Shaping on a Lathe

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The basis for the following article was written by Tyler Lane for his website, and is used by permission.

Turning briar on a wood lathe is a very fun process. Manipulating the chisel into the fast spinning wood, and watching and feeling the pipe take shape is wonderful. The process is very much like clay on a potters wheel. As the roughly shaped block spins, order seems to magically emerge from chaos as an asymmetrical block takes the form of a smooth cylinder. The pipe is being freed from the rugged shell it has been imprisoned in for many decades.

Turning with a wood lathe is a skill that must be acquired and honed. For this page, I will assume for my comments that the reader has minimal turning experience, but some knowledge of turning vocabulary.

Let me pause here, before we get into the how-to's of turning, and say that tools are VERY important. A good lathe, a very good chuck, and sharp chisels are key aspects of success. Because the briar block will be turned off balance essentially every time, the heavier your lathe, the better. A heavy lathe will allow you to stably turn the out-of-balance block at a high rpm, and higher rpm makes cleaner, nicer cuts. Likewise an excellent chuck allows for higher rpm's while remaining safe. Thrilling as it may be, it is not a lot of fun to have briar flying out of a chuck at 1400 rpm! Lastly sharp chisels allow for cleaner, smoother cuts. When it all comes together, turning the briar can be like carving butter. (Actually, carving butter doesn't sound all that pleasant...maybe it is more like carving soap. )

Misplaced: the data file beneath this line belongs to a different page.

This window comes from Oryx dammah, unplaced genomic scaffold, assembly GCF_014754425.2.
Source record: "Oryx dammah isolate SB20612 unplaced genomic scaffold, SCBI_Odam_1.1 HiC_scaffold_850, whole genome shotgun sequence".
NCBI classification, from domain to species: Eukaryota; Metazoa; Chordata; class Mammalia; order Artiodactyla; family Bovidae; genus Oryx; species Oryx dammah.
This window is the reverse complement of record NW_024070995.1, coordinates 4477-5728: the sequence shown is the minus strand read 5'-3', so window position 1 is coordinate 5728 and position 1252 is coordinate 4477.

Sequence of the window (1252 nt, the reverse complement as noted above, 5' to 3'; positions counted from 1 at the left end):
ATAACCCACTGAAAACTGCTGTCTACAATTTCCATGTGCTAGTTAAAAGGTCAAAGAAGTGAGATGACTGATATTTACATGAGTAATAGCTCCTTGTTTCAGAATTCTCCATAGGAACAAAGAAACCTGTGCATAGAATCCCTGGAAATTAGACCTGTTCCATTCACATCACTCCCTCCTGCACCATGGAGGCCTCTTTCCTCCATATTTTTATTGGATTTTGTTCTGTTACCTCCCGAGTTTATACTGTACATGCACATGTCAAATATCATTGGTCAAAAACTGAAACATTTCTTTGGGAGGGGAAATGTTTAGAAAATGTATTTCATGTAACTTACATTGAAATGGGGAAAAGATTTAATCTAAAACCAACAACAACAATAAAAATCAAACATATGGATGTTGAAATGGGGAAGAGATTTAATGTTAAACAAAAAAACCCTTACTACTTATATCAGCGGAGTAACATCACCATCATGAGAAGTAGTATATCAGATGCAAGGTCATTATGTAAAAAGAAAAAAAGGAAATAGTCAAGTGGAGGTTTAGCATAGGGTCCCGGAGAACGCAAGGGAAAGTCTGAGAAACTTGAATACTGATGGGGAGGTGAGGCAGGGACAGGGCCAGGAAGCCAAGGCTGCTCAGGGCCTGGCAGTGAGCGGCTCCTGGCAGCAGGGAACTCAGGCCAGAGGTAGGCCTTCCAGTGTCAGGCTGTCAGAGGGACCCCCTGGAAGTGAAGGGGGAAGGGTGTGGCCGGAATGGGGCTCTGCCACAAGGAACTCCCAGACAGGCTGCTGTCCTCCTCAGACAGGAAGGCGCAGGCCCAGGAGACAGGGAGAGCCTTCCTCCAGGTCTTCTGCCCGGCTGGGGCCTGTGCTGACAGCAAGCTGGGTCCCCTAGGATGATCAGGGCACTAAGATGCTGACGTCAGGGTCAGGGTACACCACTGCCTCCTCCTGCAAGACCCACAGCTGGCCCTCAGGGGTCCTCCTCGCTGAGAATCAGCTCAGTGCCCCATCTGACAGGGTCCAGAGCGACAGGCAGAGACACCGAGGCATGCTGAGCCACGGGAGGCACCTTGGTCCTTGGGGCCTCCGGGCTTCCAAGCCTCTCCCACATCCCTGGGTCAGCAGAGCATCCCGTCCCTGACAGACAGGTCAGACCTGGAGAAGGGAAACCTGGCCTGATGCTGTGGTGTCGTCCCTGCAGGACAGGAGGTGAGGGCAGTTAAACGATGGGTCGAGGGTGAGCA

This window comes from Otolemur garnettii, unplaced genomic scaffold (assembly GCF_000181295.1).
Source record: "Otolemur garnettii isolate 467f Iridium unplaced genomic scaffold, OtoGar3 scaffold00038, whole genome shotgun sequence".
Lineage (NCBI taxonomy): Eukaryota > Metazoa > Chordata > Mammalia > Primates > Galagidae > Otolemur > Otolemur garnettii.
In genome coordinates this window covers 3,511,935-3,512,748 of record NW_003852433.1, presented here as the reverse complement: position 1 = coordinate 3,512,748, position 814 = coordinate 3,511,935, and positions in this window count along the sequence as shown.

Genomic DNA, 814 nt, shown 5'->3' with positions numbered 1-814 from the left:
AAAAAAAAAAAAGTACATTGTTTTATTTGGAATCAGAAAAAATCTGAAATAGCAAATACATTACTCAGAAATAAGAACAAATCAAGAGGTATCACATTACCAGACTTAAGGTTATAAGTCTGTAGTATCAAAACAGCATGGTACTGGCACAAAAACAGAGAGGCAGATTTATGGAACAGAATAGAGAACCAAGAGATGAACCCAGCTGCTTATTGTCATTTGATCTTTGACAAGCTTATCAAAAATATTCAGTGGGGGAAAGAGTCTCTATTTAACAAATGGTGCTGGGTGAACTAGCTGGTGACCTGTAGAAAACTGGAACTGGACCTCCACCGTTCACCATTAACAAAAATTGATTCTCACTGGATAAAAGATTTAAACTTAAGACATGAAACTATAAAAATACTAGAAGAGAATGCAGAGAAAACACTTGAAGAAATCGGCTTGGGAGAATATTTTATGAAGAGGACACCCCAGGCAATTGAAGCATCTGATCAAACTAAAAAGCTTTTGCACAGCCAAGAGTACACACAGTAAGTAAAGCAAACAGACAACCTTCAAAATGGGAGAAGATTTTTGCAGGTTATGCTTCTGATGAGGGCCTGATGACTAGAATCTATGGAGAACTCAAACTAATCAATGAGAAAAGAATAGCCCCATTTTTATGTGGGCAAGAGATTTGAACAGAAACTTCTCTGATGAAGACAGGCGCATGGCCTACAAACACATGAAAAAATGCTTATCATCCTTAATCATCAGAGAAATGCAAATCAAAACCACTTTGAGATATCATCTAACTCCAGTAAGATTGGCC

VIDEO: Here is a video of the turning of a bowl on the lathe. Unfortunately, this particular pipe was not a perfect shape for illustrating bowl turning. It is the turning of a hawkbill, and the shank shape minimizes the amount of the bowl that can be turned. I intend to video the next bowl that I turn and replace this one. In the meantime, this will give you an idea of the process.

VIDEO: Turning the Bowl